Why Financial Services Firms Need an Integrated Surveillance Approach
- Matt Smith, CEO at SteelEye
- 13.07.2021 09:45 am #financial #compliance
Before delving in, it is important to first establish what Integrated Surveillance is. For some firms, it means stitching together different data sets in order to improve alerting. For others it means managing global rules and all of an organisations’ surveillance obligations through a single platform. While there are varying definitions and opinions, we look at Integrated or Holistic Surveillance as the ability to overlay complex data sets (such as eComms, vComms, trades, orders, market data, news and more) on one platform in order to enhance compliance monitoring, meet multiple regulatory obligations and develop cross-business insight.
An integrated approach is vital in the fight against market abuse and financial crime. Criminal behaviours have two typical identifiers, 1) they start small and then grow and, 2) they are coordinated activities – people do not tend to commit crime with people they do not know. To detect illicit behaviour, firms need to be able to monitor data that can identify relationships and the progression in behaviour – which is only possible when you can combine trading data with communications. Bringing this data together can also enable firms to start preventing financial crime by detecting early warning signs of suspicious behaviour, rather than reacting to it once market abuse had taken place.
Benefits of Integrated Surveillance
While merging data sets that do not naturally work together is difficult to get right, there is a massive upside if executed correctly.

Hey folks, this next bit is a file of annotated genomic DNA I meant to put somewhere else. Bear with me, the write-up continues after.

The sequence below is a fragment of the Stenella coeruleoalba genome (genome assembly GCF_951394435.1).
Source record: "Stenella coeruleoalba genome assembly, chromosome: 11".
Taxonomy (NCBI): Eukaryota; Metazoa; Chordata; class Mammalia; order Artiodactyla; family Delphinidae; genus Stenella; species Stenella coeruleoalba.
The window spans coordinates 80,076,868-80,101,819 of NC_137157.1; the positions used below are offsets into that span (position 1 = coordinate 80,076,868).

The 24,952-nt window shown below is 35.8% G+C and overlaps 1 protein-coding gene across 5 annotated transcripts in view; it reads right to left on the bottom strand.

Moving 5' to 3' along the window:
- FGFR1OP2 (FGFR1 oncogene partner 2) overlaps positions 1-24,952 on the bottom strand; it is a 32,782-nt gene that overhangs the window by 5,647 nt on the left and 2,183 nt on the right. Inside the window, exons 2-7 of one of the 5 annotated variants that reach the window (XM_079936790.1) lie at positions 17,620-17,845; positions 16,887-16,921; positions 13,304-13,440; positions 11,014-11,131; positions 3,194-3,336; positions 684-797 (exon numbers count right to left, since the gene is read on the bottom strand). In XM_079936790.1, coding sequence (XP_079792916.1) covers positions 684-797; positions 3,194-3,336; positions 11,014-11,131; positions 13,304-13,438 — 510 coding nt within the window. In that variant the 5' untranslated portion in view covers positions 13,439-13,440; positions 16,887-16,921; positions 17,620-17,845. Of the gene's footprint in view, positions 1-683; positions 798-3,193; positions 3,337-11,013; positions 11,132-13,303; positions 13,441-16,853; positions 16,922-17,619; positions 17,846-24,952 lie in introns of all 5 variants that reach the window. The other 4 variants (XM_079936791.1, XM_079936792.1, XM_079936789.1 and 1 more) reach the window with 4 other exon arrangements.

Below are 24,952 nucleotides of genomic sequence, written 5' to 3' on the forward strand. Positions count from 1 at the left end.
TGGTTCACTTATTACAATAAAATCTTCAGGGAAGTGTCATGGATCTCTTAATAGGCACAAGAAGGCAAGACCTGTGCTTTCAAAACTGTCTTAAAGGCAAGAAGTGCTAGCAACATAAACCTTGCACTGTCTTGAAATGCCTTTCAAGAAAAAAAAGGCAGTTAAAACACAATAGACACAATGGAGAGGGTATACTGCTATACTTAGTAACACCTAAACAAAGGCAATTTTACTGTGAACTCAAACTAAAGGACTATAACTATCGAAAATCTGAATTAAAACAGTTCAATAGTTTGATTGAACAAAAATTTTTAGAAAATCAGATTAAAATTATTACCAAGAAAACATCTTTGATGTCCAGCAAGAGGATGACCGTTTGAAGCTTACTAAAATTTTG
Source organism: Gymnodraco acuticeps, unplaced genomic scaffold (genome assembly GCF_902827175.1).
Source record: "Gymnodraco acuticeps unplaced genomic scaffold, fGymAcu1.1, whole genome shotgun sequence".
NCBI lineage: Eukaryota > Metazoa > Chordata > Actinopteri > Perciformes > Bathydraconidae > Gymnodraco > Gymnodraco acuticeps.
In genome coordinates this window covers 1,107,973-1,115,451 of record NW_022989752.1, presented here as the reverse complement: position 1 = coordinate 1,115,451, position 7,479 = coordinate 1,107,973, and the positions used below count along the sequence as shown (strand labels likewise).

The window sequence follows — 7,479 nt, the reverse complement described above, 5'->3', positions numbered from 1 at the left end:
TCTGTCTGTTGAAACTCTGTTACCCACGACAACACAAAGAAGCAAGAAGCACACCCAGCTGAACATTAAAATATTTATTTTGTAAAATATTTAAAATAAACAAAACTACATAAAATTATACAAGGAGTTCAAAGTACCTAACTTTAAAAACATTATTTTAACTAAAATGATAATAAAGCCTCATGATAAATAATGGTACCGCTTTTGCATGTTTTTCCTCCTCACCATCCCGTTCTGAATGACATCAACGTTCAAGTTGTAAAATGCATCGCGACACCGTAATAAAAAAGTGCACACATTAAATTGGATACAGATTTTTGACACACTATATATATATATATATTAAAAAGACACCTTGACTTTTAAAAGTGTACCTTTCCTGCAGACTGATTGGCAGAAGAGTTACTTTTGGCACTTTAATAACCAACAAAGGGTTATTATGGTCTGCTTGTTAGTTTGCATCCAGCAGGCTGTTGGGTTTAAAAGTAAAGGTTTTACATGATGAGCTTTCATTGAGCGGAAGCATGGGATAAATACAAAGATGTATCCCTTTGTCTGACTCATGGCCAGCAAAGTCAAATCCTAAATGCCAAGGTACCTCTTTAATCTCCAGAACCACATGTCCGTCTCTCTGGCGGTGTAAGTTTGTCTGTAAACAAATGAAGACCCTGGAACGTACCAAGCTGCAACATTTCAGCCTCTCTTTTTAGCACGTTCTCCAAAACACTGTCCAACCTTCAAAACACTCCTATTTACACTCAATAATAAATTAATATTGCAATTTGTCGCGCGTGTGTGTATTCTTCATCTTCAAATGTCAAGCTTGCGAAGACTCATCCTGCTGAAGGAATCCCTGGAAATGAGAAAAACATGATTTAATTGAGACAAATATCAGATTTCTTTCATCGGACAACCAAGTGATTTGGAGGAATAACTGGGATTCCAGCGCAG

The ability to monitor a wide range of data in tandem allows firms to better identify, investigate and report on risks. It is not feasible to manually monitor employees – surveillance needs to be technology led and data driven, where firms can cast as wide of a net as possible.
When done holistically, surveillance can be done internationally, so it is not about one team, broker, or section. Trading is global and surveillance needs to be, too.
Business value beyond compliance
The data captured for surveillance and compliance purposes is hugely valuable and can power analysis far beyond the compliance department – driving performance and revenue. For example, the ability to overlay relationship and communications maps with transaction details, trade outcomes and wider market data can provide valuable insight into the relative performance of different teams, individuals, and even execution speed.
An integrated programme is also a big opportunity to bring together projects across large organisations where many compliance functions still operate in siloes – reducing duplication of work and increasing efficiencies.
Integrated Surveillance is the future
While the reality of holistic surveillance is still far away, there is a real desire in the industry to integrate e-comms and trades on one platform – a great first step on the journey to integrated data.
It is important that firms view the development of an integrated programme as a journey instead of a set project. The data landscape will continue to change, and firms need to focus on deploying a solution that enables them to monitor the data they need today and ingest new data sources tomorrow – where the data captured can be shared with the wider business. Unless these capabilities are developed, the investments into Integrated Surveillance will reap limited reward.
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